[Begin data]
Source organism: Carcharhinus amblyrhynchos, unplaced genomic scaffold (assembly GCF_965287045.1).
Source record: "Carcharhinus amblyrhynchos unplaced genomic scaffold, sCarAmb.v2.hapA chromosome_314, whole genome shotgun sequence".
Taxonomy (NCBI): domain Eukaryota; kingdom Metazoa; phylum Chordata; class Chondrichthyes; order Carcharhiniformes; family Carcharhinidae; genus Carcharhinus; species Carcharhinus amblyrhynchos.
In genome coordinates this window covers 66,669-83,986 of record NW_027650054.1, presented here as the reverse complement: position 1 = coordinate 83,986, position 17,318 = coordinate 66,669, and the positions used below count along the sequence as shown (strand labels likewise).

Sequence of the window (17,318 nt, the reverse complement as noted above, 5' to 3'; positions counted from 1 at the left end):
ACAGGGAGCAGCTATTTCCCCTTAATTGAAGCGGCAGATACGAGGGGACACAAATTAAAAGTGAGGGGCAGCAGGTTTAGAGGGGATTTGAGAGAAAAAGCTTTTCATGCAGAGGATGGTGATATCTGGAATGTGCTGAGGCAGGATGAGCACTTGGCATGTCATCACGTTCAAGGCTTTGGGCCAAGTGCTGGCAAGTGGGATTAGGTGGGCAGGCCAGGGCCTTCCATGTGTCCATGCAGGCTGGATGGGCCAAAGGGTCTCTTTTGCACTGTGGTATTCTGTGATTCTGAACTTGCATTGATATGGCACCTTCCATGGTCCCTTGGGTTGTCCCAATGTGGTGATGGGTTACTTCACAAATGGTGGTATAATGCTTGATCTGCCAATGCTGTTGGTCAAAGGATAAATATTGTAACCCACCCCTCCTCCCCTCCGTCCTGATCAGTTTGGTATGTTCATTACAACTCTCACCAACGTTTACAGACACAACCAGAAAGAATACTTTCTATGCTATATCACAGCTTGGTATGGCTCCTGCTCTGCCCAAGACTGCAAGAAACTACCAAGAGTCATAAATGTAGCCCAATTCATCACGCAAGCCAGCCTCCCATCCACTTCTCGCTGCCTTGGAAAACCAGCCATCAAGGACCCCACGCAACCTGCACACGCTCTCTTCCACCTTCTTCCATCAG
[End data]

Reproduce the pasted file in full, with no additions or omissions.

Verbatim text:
Source organism: Carcharhinus amblyrhynchos, unplaced genomic scaffold (assembly GCF_965287045.1).
Source record: "Carcharhinus amblyrhynchos unplaced genomic scaffold, sCarAmb.v2.hapA chromosome_314, whole genome shotgun sequence".
Taxonomy (NCBI): domain Eukaryota; kingdom Metazoa; phylum Chordata; class Chondrichthyes; order Carcharhiniformes; family Carcharhinidae; genus Carcharhinus; species Carcharhinus amblyrhynchos.
In genome coordinates this window covers 66,669-83,986 of record NW_027650054.1, presented here as the reverse complement: position 1 = coordinate 83,986, position 17,318 = coordinate 66,669, and the positions used below count along the sequence as shown (strand labels likewise).

Sequence of the window (17,318 nt, the reverse complement as noted above, 5' to 3'; positions counted from 1 at the left end):
ACAGGGAGCAGCTATTTCCCCTTAATTGAAGCGGCAGATACGAGGGGACACAAATTAAAAGTGAGGGGCAGCAGGTTTAGAGGGGATTTGAGAGAAAAAGCTTTTCATGCAGAGGATGGTGATATCTGGAATGTGCTGAGGCAGGATGAGCACTTGGCATGTCATCACGTTCAAGGCTTTGGGCCAAGTGCTGGCAAGTGGGATTAGGTGGGCAGGCCAGGGCCTTCCATGTGTCCATGCAGGCTGGATGGGCCAAAGGGTCTCTTTTGCACTGTGGTATTCTGTGATTCTGAACTTGCATTGATATGGCACCTTCCATGGTCCCTTGGGTTGTCCCAATGTGGTGATGGGTTACTTCACAAATGGTGGTATAATGCTTGATCTGCCAATGCTGTTGGTCAAAGGATAAATATTGTAACCCACCCCTCCTCCCCTCCGTCCTGATCAGTTTGGTATGTTCATTACAACTCTCACCAACGTTTACAGACACAACCAGAAAGAATACTTTCTATGCTATATCACAGCTTGGTATGGCTCCTGCTCTGCCCAAGACTGCAAGAAACTACCAAGAGTCATAAATGTAGCCCAATTCATCACGCAAGCCAGCCTCCCATCCACTTCTCGCTGCCTTGGAAAACCAGCCATCAAGGACCCCACGCAACCTGCACACGCTCTCTTCCACCTTCTTCCATCAG